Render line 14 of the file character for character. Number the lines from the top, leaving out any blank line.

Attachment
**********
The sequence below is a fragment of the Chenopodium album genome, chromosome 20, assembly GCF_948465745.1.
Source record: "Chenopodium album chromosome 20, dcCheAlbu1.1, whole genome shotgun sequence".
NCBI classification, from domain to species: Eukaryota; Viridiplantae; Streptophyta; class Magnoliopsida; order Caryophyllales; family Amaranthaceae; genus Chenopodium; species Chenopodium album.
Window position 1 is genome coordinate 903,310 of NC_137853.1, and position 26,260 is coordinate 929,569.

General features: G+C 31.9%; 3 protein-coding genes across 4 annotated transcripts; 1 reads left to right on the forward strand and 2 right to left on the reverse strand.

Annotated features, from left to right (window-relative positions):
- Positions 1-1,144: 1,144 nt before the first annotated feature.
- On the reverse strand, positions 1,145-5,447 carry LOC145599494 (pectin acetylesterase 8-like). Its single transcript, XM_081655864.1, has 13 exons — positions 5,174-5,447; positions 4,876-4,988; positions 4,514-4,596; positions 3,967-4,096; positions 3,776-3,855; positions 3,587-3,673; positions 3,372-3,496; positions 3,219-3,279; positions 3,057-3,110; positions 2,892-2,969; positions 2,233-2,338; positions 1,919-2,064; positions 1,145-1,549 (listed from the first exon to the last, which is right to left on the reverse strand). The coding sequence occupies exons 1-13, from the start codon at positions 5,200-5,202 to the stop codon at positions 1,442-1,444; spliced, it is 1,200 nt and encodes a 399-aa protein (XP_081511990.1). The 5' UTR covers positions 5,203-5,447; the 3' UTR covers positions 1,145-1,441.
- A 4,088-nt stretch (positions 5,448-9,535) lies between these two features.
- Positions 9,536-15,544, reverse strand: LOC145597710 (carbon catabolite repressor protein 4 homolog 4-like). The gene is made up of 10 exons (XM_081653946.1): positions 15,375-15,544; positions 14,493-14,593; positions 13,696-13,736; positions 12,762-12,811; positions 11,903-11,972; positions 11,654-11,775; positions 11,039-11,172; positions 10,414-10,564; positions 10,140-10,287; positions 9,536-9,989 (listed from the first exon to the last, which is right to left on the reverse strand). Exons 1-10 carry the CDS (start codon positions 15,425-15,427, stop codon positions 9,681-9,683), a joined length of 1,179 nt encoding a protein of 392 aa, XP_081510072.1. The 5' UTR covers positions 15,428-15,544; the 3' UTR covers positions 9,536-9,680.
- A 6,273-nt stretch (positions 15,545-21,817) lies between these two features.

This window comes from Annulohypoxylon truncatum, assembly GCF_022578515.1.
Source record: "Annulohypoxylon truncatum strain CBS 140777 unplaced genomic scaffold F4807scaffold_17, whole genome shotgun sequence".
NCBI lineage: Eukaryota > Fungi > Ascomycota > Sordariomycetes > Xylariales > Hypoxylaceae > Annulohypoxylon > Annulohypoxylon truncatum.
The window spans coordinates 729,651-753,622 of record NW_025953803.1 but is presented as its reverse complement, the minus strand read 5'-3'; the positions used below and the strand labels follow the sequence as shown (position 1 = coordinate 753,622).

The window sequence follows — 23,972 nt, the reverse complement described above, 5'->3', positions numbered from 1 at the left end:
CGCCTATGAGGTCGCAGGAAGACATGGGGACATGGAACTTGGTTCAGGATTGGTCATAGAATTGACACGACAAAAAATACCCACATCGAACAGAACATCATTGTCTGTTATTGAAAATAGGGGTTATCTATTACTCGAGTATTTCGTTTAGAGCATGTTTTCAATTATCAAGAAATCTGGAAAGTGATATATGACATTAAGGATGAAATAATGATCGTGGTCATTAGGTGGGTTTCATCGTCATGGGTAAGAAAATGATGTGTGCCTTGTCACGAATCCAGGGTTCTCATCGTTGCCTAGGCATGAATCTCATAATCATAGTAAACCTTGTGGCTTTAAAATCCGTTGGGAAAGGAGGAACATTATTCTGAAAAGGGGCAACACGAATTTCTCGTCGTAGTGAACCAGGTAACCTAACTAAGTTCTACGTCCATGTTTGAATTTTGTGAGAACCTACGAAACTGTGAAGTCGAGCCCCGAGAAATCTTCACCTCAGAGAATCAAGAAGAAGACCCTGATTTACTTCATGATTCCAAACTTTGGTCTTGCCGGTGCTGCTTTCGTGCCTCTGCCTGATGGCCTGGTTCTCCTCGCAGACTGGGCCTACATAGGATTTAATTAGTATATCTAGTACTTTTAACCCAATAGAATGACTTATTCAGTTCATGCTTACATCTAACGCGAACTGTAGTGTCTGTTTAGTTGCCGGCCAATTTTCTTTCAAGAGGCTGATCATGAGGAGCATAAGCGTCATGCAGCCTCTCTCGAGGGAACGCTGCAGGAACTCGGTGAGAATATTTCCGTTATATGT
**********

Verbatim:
NCBI lineage: Eukaryota > Fungi > Ascomycota > Sordariomycetes > Xylariales > Hypoxylaceae > Annulohypoxylon > Annulohypoxylon truncatum.